Don't Poison the Farm Bill (or Endangered Species)

What do the survival of our country’s most vulnerable species and the health and economic well-being of farmers have in common? They’ve both been put in jeopardy by the pesticide industry’s decision to insert a major Endangered Species Act loophole for pesticides in the 2018 Farm Bill.

The Farm Bill is a critical piece of legislation that provides stability to farmers and our economy. But because of a push from special interests like the pesticide industry, the partisan rancor that has divided the nation is now engulfing the Farm Bill, too. That’s because, on top of drastic cuts to food stamps, which protect our nation’s most vulnerable from hunger, and cuts to programs that support conservation on farmland, the Farm Bill contains a provision that exempts pesticides from the Endangered Species Act.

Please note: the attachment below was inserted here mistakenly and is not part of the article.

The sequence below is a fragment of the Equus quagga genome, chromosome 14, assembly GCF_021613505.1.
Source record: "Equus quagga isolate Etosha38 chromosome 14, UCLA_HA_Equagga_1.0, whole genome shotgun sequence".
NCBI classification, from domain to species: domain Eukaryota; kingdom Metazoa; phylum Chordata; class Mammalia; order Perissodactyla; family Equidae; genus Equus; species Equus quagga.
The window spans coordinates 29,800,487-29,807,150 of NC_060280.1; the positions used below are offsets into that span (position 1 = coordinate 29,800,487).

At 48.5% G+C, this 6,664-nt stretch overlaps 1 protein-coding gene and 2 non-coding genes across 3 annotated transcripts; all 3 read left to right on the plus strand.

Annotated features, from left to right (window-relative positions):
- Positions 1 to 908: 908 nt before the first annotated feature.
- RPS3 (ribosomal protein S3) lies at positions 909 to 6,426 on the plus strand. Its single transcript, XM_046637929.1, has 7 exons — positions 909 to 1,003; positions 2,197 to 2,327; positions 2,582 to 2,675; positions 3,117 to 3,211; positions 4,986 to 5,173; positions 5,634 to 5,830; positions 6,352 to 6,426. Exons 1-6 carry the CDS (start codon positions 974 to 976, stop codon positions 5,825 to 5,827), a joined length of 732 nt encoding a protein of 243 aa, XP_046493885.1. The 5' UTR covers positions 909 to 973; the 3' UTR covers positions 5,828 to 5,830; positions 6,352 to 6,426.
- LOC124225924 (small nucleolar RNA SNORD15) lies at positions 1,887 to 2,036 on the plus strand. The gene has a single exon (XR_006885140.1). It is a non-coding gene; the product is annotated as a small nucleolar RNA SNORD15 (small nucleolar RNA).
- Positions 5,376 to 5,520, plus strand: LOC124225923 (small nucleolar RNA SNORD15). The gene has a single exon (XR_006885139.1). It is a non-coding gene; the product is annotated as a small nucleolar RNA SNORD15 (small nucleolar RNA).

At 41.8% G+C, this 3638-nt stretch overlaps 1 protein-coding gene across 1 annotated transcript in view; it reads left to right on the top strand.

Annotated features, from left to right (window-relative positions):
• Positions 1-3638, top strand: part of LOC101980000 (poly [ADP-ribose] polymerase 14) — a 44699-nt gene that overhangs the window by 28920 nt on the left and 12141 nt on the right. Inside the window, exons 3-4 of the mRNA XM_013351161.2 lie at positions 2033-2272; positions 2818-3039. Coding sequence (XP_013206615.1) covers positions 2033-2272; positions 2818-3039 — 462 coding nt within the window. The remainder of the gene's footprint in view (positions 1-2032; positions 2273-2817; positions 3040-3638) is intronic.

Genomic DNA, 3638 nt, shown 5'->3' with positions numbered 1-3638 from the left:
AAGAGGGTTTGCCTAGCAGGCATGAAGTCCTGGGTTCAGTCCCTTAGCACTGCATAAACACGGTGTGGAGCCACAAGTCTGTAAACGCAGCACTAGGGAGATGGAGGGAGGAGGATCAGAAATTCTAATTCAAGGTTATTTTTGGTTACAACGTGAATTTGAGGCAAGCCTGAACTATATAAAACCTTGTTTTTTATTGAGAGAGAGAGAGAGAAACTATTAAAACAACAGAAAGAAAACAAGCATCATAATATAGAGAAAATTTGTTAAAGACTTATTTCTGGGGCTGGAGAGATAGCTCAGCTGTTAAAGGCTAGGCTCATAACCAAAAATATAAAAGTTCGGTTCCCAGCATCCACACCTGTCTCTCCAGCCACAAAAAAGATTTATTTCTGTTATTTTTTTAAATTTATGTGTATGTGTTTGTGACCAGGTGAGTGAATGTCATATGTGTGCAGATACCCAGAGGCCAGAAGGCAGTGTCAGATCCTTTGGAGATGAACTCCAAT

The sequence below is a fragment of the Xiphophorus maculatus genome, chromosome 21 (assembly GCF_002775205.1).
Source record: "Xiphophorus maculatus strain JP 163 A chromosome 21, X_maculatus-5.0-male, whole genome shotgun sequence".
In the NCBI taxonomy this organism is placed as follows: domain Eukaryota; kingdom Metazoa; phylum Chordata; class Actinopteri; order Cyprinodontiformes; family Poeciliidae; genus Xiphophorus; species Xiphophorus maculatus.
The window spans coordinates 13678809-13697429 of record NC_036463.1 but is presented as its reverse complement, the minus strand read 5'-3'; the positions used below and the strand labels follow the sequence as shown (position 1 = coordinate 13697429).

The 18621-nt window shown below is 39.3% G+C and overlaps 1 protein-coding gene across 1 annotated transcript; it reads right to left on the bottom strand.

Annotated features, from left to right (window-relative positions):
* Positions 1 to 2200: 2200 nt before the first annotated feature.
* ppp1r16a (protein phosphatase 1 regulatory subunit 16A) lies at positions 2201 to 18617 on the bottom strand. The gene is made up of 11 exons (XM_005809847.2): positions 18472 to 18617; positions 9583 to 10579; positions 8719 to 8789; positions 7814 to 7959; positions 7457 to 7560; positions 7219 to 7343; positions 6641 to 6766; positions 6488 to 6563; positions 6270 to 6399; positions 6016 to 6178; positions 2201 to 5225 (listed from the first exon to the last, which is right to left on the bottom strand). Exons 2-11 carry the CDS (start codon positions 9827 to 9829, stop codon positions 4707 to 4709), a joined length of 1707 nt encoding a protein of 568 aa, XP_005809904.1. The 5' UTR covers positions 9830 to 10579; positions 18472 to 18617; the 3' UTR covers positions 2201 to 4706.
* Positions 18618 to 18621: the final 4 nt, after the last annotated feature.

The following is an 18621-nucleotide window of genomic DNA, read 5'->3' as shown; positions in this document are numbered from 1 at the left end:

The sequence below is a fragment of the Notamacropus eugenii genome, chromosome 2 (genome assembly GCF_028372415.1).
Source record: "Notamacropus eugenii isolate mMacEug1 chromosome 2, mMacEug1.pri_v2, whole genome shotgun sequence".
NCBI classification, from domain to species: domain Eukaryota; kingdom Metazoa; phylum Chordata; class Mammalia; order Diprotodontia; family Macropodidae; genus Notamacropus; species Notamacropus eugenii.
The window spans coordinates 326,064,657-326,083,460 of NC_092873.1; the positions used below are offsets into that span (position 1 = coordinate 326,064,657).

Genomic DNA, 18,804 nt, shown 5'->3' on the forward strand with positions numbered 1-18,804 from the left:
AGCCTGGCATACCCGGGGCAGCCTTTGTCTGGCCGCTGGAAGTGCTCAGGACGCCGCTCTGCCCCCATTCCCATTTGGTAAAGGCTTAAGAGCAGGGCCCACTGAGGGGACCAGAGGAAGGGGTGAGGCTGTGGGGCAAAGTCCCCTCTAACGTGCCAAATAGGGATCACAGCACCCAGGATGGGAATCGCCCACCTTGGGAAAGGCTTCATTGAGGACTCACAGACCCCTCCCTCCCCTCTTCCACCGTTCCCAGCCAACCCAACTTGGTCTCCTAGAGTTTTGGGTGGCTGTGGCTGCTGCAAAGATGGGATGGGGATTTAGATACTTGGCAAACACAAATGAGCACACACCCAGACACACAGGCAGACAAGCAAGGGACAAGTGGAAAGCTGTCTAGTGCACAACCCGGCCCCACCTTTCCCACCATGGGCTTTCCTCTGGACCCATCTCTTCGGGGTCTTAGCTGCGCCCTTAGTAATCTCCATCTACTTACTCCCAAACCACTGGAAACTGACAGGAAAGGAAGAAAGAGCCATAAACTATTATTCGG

Why does this matter? Because iconic species like the Bald Eagle and Black-Footed Ferret were driven to near extinction by pesticides. Yet, the current version of the Farm Bill would make it legal to kill an endangered species with a pesticide. And it would give EPA a free pass from the law’s requirement that it consider the effects of pesticides on endangered species—a free pass that no other federal agency, from the Federal Highway Administration to FEMA, gets.

And that’s just not right. Pesticides are poisonous by design, and we know they pose serious threats to wildlife like birds, bees, fish, and butterflies. In fact, pesticides have been cited as a major cause of the recent massive bee die-offs and the dramatic decline of the iconic monarch butterfly. With the very existence of endangered species like the whooping crane and the rusty patched bumble bee at stake, we simply can’t allow EPA to turn a blind eye to the dangers caused by the pesticides it approves.

This pesticide free-pass also threatens the Farm Bill as a whole. Historically, the Farm Bill has passed with overwhelming support from both parties. But special interest giveaways, like this exemption for the pesticide industry, threatens that bi-partisan support. We need to let the Farm Bill be the Farm Bill, and get it passed without these destructive provisions.

About the Authors

Rebecca Riley

Legal Director, Nature program

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